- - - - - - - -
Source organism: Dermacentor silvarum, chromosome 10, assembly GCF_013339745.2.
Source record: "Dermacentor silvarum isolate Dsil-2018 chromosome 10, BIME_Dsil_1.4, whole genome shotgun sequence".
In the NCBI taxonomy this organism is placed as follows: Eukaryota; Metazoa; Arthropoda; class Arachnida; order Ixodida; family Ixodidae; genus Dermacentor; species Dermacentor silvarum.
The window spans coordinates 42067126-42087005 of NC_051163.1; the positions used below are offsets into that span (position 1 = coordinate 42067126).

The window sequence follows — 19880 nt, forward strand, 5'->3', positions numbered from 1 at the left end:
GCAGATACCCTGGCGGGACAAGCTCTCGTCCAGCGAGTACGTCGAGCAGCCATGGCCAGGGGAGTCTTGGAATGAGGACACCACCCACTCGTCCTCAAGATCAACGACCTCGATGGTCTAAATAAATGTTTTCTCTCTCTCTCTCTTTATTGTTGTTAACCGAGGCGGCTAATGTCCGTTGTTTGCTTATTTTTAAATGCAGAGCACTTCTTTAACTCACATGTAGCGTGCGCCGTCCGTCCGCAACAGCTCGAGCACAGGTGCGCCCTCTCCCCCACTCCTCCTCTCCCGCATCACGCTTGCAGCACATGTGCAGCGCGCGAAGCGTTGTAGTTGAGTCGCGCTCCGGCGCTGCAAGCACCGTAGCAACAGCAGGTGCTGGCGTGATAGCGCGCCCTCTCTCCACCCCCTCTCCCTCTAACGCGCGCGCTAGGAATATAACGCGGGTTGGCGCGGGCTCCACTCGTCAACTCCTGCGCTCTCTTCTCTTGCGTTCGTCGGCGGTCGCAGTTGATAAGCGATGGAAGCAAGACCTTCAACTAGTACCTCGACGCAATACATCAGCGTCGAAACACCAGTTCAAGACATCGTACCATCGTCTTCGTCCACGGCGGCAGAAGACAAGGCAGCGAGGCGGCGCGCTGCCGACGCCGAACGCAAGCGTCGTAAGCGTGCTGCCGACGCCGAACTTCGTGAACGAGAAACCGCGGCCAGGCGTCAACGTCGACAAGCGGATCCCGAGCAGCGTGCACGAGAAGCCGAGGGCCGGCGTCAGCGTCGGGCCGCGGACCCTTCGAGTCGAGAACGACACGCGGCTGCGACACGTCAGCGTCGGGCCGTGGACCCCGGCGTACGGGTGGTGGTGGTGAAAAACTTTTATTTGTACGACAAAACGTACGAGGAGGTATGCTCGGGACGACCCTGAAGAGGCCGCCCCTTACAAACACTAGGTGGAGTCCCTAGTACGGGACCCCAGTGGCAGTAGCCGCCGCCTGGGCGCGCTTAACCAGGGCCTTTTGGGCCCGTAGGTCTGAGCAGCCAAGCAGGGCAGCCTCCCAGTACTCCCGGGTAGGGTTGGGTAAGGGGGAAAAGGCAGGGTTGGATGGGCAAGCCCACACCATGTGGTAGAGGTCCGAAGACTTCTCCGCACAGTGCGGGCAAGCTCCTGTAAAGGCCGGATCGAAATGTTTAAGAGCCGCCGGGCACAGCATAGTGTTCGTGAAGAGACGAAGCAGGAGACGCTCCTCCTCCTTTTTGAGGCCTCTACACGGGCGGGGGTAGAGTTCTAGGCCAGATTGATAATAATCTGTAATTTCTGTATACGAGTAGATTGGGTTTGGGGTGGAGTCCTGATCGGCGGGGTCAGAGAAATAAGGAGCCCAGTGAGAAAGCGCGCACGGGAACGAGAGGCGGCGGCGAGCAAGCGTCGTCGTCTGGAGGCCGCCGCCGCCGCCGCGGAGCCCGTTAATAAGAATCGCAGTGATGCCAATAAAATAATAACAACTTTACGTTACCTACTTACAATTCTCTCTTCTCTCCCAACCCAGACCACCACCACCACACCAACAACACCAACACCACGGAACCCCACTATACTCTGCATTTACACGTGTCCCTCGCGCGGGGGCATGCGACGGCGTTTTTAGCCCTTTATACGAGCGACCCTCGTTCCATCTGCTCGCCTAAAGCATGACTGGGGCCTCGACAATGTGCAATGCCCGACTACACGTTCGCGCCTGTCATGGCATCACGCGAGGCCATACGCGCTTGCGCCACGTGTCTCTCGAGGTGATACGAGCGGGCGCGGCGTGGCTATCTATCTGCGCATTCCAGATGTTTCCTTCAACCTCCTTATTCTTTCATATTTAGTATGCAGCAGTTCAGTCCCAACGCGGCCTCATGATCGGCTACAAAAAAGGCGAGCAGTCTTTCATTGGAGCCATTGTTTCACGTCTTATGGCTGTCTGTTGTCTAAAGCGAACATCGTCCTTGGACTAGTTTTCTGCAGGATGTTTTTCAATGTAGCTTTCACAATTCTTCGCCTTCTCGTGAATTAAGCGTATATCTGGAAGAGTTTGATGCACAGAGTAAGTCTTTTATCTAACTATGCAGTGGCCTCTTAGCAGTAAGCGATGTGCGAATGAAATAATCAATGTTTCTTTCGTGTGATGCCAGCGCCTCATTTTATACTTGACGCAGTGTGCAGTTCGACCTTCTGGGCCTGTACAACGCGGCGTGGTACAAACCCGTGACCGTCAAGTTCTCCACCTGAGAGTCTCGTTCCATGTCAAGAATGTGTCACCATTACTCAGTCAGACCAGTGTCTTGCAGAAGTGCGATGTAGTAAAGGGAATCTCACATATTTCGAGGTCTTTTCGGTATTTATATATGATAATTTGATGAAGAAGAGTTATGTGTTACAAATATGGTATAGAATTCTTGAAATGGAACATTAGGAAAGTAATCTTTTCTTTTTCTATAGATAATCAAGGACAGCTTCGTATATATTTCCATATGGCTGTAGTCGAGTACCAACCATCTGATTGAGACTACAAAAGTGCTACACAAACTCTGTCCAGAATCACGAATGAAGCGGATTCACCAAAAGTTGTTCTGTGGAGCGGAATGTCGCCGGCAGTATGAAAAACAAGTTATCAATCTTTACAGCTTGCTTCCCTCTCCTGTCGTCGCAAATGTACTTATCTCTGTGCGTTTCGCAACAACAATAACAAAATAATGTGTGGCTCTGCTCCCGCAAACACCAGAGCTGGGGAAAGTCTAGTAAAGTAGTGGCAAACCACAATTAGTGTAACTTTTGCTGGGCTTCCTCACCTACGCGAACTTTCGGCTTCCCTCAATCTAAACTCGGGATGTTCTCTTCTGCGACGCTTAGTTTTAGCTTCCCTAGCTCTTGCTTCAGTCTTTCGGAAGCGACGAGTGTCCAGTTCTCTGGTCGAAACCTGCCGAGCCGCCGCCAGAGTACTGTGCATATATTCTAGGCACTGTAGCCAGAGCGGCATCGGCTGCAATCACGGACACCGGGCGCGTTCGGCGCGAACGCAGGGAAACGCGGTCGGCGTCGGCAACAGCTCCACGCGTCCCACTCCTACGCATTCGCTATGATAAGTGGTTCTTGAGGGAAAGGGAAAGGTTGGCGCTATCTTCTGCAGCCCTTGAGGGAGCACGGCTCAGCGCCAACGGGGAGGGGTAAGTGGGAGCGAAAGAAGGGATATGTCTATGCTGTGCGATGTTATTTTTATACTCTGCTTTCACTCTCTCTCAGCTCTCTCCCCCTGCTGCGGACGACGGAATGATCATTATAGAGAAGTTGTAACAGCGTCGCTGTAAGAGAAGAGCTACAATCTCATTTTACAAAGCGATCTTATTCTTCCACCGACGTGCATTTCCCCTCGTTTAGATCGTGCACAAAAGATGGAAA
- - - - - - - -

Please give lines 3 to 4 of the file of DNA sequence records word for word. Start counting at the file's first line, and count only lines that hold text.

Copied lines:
In the NCBI taxonomy this organism is placed as follows: Eukaryota; Metazoa; Arthropoda; class Arachnida; order Ixodida; family Ixodidae; genus Dermacentor; species Dermacentor silvarum.
The window spans coordinates 42067126-42087005 of NC_051163.1; the positions used below are offsets into that span (position 1 = coordinate 42067126).